CONTRIBUTED BY SARAH FORTE
According to some estimates there are as many as 20,000 castles in Germany! That sounds a little high to me, but then you start looking around and there seems to be a castle, or at least the ruins of one, looking down from every hillside. They are in various states with various histories: Ruins which let you guess at what was there like Burg Nanstein; Castles with scary names like Burg Frankenstein; Castles that have been destroyed by war, fire and lightening like Heidelberg; and relatively new castles like Neuschwanstein.
Are you on a castle quest in Germany? One castle you should be sure not to miss is Burg Eltz. It’s a beautiful castle near the Mosel River area, but what makes it unique is in its thousand year history, the castle has never been destroyed. It’s not a reconstruction or replica – it’s the real deal!
We visited on a pleasant June Saturday and enjoyed our visit. We drove there and parked in the Burg Eltz parking lot (see note below) and chose to walk to the castle. The other choice was to wait for the shuttle bus, which costs €2.00 per person each way. The 1.3 kilometer walk on the way to the castle is downhill and through the woods. After a bit, the woods open up and there is a great view of the castle. Then it’s over a bridge and through the gates!
Just before the bridge is the drop-off point for the shuttle bus. If you want to walk to the castle (downhill) and then take the shuttle bus back, that’s an option as well. You pay the driver.
Before you cross the bridge and get to the gates of the castle, take a look around on the hillside. You’ll see some old fortification ruins. These are what remain of the siege tower from the 14th century. The archbishop of Luxembourg was trying to take over the entire region, from Trier to the Rhine, and the Eltz family held out in their castle for five years. Eventually they needed to surrender and they were required to take down the fortifications around the castle, but the castle was never destroyed.
After you cross the bridge and enter through the first gate, there is the castle shop where you buy your tour tickets and other souvenirs on your right. The tickets are for guided tours of the castle, but not for any particular time. After you have bought your ticket, go to the main courtyard of the castle. It looks like this:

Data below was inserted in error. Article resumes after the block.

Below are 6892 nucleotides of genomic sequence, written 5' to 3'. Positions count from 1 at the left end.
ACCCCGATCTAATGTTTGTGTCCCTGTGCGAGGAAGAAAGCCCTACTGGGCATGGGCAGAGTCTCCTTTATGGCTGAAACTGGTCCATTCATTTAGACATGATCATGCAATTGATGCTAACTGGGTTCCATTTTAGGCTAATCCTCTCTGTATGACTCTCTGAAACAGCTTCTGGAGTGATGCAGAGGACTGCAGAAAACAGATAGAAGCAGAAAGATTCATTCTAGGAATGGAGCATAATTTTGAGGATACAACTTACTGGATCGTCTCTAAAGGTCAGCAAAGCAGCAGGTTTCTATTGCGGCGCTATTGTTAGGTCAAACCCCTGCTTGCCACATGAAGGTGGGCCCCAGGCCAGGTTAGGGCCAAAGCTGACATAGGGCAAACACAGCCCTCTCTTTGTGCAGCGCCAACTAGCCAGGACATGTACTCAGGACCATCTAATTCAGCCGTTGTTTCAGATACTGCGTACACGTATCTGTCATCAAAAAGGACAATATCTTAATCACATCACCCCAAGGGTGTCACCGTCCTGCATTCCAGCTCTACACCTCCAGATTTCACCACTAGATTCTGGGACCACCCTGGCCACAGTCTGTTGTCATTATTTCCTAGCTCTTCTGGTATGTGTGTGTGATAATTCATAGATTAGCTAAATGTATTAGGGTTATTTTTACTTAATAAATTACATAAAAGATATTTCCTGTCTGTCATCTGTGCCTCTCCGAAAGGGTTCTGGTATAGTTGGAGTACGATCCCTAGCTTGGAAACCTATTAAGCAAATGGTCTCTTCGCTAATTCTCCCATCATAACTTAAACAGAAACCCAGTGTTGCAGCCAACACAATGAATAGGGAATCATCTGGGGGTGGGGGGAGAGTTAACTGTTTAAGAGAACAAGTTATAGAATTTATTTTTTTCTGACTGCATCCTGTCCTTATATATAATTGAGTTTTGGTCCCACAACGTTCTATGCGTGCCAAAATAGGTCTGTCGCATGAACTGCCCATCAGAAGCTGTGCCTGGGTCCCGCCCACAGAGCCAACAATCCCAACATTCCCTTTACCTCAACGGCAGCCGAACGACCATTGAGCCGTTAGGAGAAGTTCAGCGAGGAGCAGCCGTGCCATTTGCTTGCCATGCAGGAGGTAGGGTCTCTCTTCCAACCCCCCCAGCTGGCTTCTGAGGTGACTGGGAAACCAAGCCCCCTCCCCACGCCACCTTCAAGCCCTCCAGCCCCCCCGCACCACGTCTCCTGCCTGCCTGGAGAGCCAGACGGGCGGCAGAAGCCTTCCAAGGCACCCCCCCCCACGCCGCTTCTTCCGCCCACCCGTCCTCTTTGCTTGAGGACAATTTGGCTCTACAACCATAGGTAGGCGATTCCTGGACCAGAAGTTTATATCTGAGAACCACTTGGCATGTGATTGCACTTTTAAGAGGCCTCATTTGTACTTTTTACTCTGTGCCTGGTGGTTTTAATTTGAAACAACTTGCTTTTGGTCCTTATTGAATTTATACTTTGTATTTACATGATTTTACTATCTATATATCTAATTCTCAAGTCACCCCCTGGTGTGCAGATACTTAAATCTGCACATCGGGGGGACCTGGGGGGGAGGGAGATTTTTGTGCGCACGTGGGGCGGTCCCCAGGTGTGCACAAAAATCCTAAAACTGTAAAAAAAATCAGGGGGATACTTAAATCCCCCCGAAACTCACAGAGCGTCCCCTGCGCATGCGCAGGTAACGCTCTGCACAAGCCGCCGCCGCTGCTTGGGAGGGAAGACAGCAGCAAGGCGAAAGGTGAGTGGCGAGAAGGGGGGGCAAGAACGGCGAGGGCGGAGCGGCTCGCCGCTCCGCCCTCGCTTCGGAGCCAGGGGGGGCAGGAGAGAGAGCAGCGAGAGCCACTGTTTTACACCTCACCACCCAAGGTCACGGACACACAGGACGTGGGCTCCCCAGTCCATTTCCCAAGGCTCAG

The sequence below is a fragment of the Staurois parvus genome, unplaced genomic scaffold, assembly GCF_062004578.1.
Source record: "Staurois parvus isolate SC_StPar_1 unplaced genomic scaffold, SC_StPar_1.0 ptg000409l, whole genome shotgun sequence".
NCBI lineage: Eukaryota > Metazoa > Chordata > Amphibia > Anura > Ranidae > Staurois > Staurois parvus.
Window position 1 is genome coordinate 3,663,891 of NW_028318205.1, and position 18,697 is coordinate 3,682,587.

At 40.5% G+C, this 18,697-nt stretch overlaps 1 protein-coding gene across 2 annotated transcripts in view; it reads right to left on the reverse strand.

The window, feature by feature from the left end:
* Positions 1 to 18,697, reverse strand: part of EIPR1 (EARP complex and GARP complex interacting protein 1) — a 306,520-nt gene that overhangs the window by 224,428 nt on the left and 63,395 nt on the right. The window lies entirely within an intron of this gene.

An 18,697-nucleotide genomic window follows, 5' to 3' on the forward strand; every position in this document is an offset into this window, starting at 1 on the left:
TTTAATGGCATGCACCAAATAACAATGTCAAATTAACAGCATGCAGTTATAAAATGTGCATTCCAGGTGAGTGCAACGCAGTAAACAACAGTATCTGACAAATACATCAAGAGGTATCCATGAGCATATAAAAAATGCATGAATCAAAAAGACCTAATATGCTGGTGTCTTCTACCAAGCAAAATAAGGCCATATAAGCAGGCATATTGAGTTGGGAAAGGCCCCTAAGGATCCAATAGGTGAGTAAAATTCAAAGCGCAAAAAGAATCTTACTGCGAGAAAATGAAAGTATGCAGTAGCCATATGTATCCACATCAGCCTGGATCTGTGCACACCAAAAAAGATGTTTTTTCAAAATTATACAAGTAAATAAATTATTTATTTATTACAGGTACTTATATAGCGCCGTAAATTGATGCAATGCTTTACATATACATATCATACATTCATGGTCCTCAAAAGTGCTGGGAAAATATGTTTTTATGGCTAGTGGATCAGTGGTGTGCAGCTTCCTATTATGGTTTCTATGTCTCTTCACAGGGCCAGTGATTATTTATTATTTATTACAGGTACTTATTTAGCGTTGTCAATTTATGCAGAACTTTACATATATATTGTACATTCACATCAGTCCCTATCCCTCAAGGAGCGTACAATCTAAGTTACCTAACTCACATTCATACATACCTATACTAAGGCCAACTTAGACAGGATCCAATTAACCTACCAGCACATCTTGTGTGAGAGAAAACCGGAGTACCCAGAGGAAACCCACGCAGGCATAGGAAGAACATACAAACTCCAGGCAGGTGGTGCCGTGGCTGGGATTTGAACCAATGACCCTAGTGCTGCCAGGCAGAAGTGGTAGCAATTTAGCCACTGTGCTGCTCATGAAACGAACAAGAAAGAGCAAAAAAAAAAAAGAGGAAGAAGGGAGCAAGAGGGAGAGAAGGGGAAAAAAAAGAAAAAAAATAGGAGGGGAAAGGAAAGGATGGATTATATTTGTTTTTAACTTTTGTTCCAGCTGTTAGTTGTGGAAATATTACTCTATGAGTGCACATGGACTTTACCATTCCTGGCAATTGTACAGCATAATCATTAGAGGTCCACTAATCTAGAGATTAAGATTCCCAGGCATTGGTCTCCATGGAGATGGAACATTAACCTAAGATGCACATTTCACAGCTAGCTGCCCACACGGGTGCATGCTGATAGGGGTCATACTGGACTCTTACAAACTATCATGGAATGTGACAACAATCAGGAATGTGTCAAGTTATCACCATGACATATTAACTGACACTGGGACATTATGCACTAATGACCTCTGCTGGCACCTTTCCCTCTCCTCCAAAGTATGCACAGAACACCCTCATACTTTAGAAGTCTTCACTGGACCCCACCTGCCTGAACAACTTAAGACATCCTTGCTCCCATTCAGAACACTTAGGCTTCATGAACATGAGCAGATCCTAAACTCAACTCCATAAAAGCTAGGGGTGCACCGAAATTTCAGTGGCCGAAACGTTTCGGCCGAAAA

This is the starting area for the tour. There is an office called the castellan’s office with a doorbell and there you can let them know that you are interested in an English tour. They will let you know when the next English tour will begin. They promise that your wait will not be more than a half-hour. The German tours begin about every 10 minutes or so. There are also paper translations for the tour in Chinese, English, French, Italian, Japanese, Dutch, Portuguese, Russian or Spanish. All tours will be announced and leave from this area.
While you are waiting for the next tour to begin, you can visit the treasury, which is included with your ticket. The treasury has many of the treasures that have belonged to the Eltz family through the years displayed in a series of rooms under the castle. There are the prerequisite knight’s armor, some weapons, a beautiful family tree with the crests for each family (look for the gold lion, silver lion and buffalo horns – they will be explained later), dishes, and much more. My favorite was a small sculpture that could fit in a shoebox. The 16th century sculptor named his creation “Gluttony Being Conveyed by Drunkenness.” Gluttony is an egg-shaped man riding in a wheelbarrow. He’s being pushed by his friend Drunkenness who is, of course, shaped like a wine barrel. The fact that this little sculpture is made out of gold-plated silver seems to be an ironic statement of gluttony itself!